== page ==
Divisional (Support) Battalion

In the mid-war period (1942) there was a desire for a greater concentration of infantry support weapons, presumably to improve command, control and communications, as well as the administration and logistics of the specialist weapons. This resulted in the conversion of the Divisional (Machine Gun) Battalion to a Divisional (Support) Battalion that now included the 20-mm. light anti-aircraft gun (the Polsten, Oerlikon or Hispano) as well as the Vickers machine guns and the 4.2-inch mortars.

The intent to was have a mixed support group attached to each brigade of an infantry division for more flexible support. In some divisions, this meant that there wasn’t a battalion headquarters needed, whereas others seem to have retained the full battalion structure.


The Machine Gun Platoons utilised Universal Carriers to move the MGs while the AA Company used 15-cwt Trucks and the Mortar company used Loyd Carriers.

Only certain Regiments and Divisions used the Divisional (Support) Battalion set up. It was not universal and in the case of the Cheshire Regiment, it was frowned upon so much that none of the Battalions of that Regiment used it in action at all and retained the Divisional (Machine Gun) Battalion formation.

No Battalion of the Regiment actually fought in Support Groups. This account is only included as a matter of interest, for some of our Battalions were “organized” into, and luckily out of, these Groups.

For the invasion of Sicily in July, 1943, and at Salerno in September of the same year, Support Groups went into action with the 78th Division and the 46th Division respectively. Each division had a Support Battalion of three groups, which involved a considerable increase in the establishment of men and vehicles normally found in the medium machine gun battalion.

The group was organised with a Headquarters, a Machine Gun Company of three platoons, an Anti-Aircraft Company of four platoons and a Mortar Company of two platoons. In both divisions, Support Groups were allotted initially to Infantry Brigades, although as the campaign in Italy developed, the groups of the 46th Division were combined to carry out divisional tasks when movement became more difficult. The Medium Machine Gun Company was organised normally with 12 guns moved in carriers. The Anti-Aircraft Company consisted of sixteen 20 mm. quick firing Oerlikon guns each drawn by a 15-cwt. truck. Each of the two mortar platoons had four 4.2 inch mortars again carried in a 15-cwt. truck. Group Headquarters was organised to function independently both from an operational and administrative point of view.

The employment of the Medium Machine Gun Company in this group differed in no way from that of the Medium Machine Gun Battalion. Whenever a Brigade was in action for any great length of time, the strain of gun numbers became acute. Casualties imposed an almost unacceptable strain whenever they were suffered in any marked degree. Rest was obtained only when the Brigade went out of the line, and often when battalions were relieved within a Brigade it was the practice to leave the Medium Machine Gun Platoons in action.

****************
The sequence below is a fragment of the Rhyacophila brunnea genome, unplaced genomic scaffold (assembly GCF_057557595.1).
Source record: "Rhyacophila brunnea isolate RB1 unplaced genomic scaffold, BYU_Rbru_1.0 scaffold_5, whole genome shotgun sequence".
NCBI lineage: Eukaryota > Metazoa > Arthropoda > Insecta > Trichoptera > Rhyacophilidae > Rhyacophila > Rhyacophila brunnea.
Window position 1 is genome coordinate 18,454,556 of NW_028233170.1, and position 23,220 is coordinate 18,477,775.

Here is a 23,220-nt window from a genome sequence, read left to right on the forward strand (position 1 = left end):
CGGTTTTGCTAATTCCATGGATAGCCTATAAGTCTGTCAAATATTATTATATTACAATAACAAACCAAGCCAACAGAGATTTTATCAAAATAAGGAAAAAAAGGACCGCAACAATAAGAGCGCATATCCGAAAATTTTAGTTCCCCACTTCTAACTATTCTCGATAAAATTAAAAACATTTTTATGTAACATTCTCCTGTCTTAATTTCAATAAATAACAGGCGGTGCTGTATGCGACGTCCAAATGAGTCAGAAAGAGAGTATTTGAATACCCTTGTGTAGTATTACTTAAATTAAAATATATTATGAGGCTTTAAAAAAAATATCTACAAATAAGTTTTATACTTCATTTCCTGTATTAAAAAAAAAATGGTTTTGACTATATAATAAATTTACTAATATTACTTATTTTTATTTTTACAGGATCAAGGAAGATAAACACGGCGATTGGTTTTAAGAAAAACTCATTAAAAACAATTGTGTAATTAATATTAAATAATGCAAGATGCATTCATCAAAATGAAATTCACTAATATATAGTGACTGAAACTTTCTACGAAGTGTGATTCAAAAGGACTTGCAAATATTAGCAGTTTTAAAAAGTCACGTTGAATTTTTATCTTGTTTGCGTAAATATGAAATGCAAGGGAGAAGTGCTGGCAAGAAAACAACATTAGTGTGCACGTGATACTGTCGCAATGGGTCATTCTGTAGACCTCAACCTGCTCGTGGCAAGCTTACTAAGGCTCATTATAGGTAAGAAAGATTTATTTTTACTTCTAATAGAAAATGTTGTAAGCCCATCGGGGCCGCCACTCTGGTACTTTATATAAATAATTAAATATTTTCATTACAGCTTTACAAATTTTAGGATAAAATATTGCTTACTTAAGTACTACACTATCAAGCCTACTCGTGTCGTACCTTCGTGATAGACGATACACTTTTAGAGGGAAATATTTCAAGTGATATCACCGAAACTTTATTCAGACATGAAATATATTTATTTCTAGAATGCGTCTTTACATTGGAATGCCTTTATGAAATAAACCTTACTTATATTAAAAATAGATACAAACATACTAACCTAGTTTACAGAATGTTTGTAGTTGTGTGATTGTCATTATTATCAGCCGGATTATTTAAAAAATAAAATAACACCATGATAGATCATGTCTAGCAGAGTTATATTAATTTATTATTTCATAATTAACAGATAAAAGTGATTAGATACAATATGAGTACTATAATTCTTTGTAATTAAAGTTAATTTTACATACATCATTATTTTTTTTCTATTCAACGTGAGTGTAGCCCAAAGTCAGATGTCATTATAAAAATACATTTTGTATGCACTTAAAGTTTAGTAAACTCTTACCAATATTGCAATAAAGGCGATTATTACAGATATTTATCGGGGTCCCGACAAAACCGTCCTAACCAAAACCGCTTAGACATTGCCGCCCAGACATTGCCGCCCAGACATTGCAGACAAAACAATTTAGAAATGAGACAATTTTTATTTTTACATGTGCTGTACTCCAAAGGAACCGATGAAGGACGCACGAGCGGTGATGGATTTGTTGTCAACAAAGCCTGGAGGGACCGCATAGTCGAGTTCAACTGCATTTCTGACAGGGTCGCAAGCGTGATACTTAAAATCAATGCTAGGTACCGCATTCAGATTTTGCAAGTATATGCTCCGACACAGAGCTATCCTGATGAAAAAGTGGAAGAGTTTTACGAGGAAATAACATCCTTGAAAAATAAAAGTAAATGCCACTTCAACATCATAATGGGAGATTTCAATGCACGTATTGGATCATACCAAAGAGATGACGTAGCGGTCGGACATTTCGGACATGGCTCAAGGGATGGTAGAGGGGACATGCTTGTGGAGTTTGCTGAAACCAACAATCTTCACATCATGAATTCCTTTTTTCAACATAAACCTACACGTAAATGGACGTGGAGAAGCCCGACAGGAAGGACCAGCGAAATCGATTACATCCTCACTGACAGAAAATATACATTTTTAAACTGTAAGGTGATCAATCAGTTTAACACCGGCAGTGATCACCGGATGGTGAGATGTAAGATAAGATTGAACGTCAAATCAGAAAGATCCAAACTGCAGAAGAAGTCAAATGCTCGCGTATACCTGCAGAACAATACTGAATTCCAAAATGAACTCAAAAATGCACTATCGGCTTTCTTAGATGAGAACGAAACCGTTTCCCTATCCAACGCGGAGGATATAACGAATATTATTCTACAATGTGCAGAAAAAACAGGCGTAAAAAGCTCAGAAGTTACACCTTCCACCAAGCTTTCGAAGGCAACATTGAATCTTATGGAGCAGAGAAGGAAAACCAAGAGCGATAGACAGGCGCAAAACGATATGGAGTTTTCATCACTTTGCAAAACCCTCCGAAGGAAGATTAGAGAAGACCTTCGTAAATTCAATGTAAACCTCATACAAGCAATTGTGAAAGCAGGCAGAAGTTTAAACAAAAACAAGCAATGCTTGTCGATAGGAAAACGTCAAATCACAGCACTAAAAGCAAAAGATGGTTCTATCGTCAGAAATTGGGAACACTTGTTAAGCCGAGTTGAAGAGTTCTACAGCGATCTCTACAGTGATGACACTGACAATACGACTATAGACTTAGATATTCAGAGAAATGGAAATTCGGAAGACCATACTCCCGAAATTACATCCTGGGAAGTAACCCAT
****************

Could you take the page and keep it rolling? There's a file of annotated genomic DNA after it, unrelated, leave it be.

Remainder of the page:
There is no doubt that the Anti-Aircraft Company was fully justified in its inception at a time when air superiority could not be achieved to any appreciable extent for any length of time in the land battle areas. This fact wqas clearly demonstrated in the beachhead at Salerno when nearly 1,000,000 rounds were fired by the company of one particular group. It was clear, however, that the weapon was redundant as soon as our air strength became effective in Italy.

Although generally not subjected to such a casualty risk as the Medium Machine Gun Company, the two Mortar Platoons also found great difficulty in maintaining an adequate strength in order to remain in action effectively over an extended period. A third platoon was badly missed.

It can now be said that these groups were formed to provide support for specific Infantry Brigades within Divisions. Their organisation was not suitable for quick re-grouping to carry out divisional tasks, nor were the numbers of men sufficient to remain in action effectively for periods of many weeks. A Support Battalion Commander with three of these Groups under his command was redundant, and could do little personally to aid his Divisional Commander in control of a supporting arm.

Although various experiments in grouping sub-units of the Medium Machine Gun Battalion were carried out in other divisions in Italy during 1943, and early 1944, the final solution always reverted to that of a normal Medium Machine Gun Battalion, with 4.2 inch Mortar Company.

It was only by employing the Battalion in this way, through his Medium Machine Gun Battalion Commanding Officer, that the Divisional Commander could ensure that the full weight of his Medium Machine Gun and 4.2 inch Mortar fire power could be brought to bear when and where it could be deployed to best advantage for any length of time.


  • Crookenden, 1949
  • The National Archives, WO 24/947 War Establishments 1943 April to June.